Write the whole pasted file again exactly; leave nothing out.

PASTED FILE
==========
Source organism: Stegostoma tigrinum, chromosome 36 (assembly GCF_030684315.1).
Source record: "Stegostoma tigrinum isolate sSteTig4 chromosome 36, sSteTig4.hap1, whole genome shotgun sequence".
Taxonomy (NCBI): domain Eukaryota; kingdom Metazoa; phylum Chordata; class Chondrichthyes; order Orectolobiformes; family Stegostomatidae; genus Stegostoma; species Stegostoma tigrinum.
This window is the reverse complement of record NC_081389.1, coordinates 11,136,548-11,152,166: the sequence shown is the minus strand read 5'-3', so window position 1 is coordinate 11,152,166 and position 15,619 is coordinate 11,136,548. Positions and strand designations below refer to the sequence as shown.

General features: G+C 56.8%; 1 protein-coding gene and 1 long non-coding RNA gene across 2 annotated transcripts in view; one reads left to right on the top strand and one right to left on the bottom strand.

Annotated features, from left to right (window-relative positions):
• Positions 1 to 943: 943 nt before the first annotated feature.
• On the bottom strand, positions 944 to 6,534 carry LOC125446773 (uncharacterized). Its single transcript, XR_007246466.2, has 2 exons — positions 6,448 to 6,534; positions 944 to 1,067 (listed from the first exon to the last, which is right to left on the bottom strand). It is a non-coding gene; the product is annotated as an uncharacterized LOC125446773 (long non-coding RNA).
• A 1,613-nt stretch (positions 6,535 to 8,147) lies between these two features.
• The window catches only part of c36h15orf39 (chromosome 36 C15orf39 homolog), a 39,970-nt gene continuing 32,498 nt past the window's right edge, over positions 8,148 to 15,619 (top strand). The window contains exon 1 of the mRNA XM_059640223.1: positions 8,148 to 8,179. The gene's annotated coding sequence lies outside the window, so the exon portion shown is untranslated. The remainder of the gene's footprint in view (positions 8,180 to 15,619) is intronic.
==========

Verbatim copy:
Source organism: Stegostoma tigrinum, chromosome 36 (assembly GCF_030684315.1).
Source record: "Stegostoma tigrinum isolate sSteTig4 chromosome 36, sSteTig4.hap1, whole genome shotgun sequence".
Taxonomy (NCBI): domain Eukaryota; kingdom Metazoa; phylum Chordata; class Chondrichthyes; order Orectolobiformes; family Stegostomatidae; genus Stegostoma; species Stegostoma tigrinum.
This window is the reverse complement of record NC_081389.1, coordinates 11,136,548-11,152,166: the sequence shown is the minus strand read 5'-3', so window position 1 is coordinate 11,152,166 and position 15,619 is coordinate 11,136,548. Positions and strand designations below refer to the sequence as shown.

General features: G+C 56.8%; 1 protein-coding gene and 1 long non-coding RNA gene across 2 annotated transcripts in view; one reads left to right on the top strand and one right to left on the bottom strand.

Annotated features, from left to right (window-relative positions):
• Positions 1 to 943: 943 nt before the first annotated feature.
• On the bottom strand, positions 944 to 6,534 carry LOC125446773 (uncharacterized). Its single transcript, XR_007246466.2, has 2 exons — positions 6,448 to 6,534; positions 944 to 1,067 (listed from the first exon to the last, which is right to left on the bottom strand). It is a non-coding gene; the product is annotated as an uncharacterized LOC125446773 (long non-coding RNA).
• A 1,613-nt stretch (positions 6,535 to 8,147) lies between these two features.
• The window catches only part of c36h15orf39 (chromosome 36 C15orf39 homolog), a 39,970-nt gene continuing 32,498 nt past the window's right edge, over positions 8,148 to 15,619 (top strand). The window contains exon 1 of the mRNA XM_059640223.1: positions 8,148 to 8,179. The gene's annotated coding sequence lies outside the window, so the exon portion shown is untranslated. The remainder of the gene's footprint in view (positions 8,180 to 15,619) is intronic.